What about the project which was undertaken to document “Peasants Movements” ?, I inquired. Fourteen volumes were to be produced, the ICHR says. Six of these were assigned among three scholars at Rs 12000 per volume. One of these has been published. Two are listed as “Not Submitted.” And three as “Submitted but not traceable.”

What about the “Economic Data and Statistics Project,” which was listed with such fan-fare in the Annual Reports till some years ago ?, I asked. Six volumes were to be produced under it, the ICHR says. The authors, the subjects they were to cover in the volume assigned to them, the money which was paid to them, and the outcome, in the words of the ICHR, are as follows :

B. B. Chaudhuri : “Agriculture, Rent and Revenue”; Rs 12000; Not submitted.
S. Bhattacharya : “Financial and Currency Policies”; Rs 12000; Not submitted.
Surendra Gopal : “Trade (inland and foreign) in the 17th and 18th Centuries”; Rs 12000; Not submitted.
Nilomani Mukherjee : “Trade (inland and foreign) in 19th and 20th Centuries”; Rs 12000; Not submitted.
A. K. Bagchi : “Indian Industries (1860-1939”; Rs 12000; Not submitted.
V. B. Singh : “Labour, Prices, and Wages (1914-45)”; Rs 12000; Submitted but not traceable.

In a word, as against the six volumes which were to have been published, not one has been published. The money having been disbursed, the project was just given up!

Only to be succeeded by an even more ambitious project around the same theme, the “Project on Documentation on Economic History.” What about this one ?, I asked. After all, it had been listed by the ICHR itself as one of the major projects the Council had undertaken. The project was commenced in 1992, says the ICHR. Seventeen volumes were to be produced between 1992 and 1997. The total cost was to be Rs 25 lakhs. As of today, says the ICHR, no volume has been published. And a cool Rs 195,000 have already been spent.

What about the “Medieval Sources Project” ?, I asked. After some search, the ICHR has supplied the following list of the scholars to whom the work was assigned, the subject he was to cover, the money sanctioned to each, and the result :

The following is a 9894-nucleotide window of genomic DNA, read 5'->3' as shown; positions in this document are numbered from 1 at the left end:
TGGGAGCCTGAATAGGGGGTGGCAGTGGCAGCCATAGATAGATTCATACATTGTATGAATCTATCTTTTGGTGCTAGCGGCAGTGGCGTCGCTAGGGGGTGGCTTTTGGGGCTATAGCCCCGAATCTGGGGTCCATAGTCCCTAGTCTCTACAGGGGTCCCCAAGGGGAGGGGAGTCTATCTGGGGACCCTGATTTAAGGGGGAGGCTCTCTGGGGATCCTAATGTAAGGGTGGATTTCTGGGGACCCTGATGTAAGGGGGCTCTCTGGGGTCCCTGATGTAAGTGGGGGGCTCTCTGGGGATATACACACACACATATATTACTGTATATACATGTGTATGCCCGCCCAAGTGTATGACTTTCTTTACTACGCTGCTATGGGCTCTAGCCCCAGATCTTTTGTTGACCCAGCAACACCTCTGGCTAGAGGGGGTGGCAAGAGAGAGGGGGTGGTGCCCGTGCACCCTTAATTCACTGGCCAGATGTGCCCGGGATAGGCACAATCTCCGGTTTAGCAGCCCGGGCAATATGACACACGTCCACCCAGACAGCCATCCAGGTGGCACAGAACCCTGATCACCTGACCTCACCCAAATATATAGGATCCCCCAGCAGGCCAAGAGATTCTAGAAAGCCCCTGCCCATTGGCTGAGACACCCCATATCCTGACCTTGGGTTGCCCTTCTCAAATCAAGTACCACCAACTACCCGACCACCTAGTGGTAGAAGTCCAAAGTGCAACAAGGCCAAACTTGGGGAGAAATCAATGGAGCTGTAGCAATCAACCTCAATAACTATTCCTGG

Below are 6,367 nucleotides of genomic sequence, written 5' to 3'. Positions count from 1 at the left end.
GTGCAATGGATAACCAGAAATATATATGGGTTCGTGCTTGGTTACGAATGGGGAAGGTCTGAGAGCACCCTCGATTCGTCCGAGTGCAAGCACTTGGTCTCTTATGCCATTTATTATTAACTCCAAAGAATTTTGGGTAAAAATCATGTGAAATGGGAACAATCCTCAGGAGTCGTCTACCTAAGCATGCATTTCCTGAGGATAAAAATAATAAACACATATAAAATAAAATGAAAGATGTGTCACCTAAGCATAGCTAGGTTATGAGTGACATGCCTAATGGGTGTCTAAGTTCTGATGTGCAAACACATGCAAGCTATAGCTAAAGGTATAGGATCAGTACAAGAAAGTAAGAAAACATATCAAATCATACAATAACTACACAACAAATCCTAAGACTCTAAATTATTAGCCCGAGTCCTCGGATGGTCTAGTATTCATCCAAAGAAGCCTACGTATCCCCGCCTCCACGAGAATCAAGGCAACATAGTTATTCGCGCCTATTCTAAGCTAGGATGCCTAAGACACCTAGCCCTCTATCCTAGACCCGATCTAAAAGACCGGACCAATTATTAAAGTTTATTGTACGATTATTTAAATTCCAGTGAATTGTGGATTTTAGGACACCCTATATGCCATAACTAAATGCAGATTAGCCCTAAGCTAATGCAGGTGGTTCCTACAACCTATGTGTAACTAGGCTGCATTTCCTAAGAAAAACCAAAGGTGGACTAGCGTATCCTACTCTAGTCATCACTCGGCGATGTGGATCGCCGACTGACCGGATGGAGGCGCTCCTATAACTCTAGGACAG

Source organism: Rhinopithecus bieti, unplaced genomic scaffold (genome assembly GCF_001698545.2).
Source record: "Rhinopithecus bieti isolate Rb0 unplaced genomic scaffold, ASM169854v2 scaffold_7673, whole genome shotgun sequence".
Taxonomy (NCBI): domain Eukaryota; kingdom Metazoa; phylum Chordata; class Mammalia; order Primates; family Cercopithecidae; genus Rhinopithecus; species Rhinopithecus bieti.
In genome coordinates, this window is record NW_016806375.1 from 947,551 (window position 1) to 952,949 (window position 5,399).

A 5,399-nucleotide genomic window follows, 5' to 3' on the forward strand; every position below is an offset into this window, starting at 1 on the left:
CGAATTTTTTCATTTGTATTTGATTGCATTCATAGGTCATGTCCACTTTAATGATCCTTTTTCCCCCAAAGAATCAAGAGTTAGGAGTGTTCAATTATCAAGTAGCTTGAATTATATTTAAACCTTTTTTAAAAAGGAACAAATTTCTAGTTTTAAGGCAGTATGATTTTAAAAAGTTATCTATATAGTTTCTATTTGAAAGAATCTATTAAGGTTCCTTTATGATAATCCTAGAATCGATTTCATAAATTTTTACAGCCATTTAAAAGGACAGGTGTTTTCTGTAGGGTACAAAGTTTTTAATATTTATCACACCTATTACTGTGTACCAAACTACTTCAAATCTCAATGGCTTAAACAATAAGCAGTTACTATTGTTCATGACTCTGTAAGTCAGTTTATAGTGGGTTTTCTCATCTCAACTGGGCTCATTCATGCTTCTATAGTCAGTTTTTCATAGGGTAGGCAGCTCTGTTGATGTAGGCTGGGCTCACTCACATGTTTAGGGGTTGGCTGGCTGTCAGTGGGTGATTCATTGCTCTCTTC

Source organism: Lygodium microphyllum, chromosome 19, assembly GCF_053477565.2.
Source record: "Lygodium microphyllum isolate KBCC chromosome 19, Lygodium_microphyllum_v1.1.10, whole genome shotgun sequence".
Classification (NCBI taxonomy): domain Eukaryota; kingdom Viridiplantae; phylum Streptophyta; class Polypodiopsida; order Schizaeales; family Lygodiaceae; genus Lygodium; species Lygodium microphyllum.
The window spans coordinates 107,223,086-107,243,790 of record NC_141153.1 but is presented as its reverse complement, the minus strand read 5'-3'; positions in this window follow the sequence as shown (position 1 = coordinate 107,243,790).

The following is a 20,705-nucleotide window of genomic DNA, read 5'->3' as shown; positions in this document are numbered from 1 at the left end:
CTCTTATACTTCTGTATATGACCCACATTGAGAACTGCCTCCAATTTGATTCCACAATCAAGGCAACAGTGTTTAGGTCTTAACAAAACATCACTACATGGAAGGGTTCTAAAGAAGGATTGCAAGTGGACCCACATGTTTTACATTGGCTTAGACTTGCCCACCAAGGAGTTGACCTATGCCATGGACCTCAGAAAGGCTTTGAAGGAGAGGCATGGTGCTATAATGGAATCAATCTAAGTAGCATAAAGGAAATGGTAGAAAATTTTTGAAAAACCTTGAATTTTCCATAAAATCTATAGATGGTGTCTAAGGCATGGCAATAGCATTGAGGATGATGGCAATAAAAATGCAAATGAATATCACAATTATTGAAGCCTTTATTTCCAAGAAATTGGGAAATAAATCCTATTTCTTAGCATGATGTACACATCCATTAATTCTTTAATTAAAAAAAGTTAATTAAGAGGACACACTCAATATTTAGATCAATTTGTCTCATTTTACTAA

1. Satish Chandra & Co. : Hindi translation of “Early Sources of Akbar’s Reign”; Not completed, money not indicated.
2. Irfan Habib : Akbarat-e-Aurangzeb : Rs 27000; Not completed.
3. Moonis Raza : “Atlas of the Mughal Empire” : Rs 22400; Not completed.
4. Anis Faruqi : Tashir-ul-Aqwani : Rs 9000; Not completed.
5. Satish Chandra : Documents on Social and Economic History : Rs 23000; Not completed.
6. P. Saran : Tarikh-i-Akbari : Rs 18500; Submitted but not traceable

— but on that last entry, more in a moment.

What about the much-touted “Translation Project”, I inquired. It began in April, 1972, the ICHR says, when the National Book Trust proposal for translating the volumes in the Bhartiya Vidya Bhavan Series on the history and culture of India was received in the ICHR. A committee consisting of the usual eminencies — S. Gopal, Tapan Raychaudhuri, Satish Chandra, Romila Thapar — was constituted. This Committee resolved that the Bhartiya Vidya Bhavan volumes — which in fact are the very best and most outstanding of works produced in the last fifty years — “are not suitable for translation into Indian languages,” and that this proposal should not be pursued any further. The Committee suggested that alternative titles be selected for translation.

And, lo and behold!, the largest number of titles which the eminent historians selected were of the eminencies themselves, and of those who advocated their line! R. S. Sharma, a Chairman of the ICHR : five titles; S. Gopal : three titles; Romila Thapar : three titles; Bipin Chandra : two titles; Irfan Habib : two titles; his father, Mohammed Habib : two titles; Satish Chandra : one title…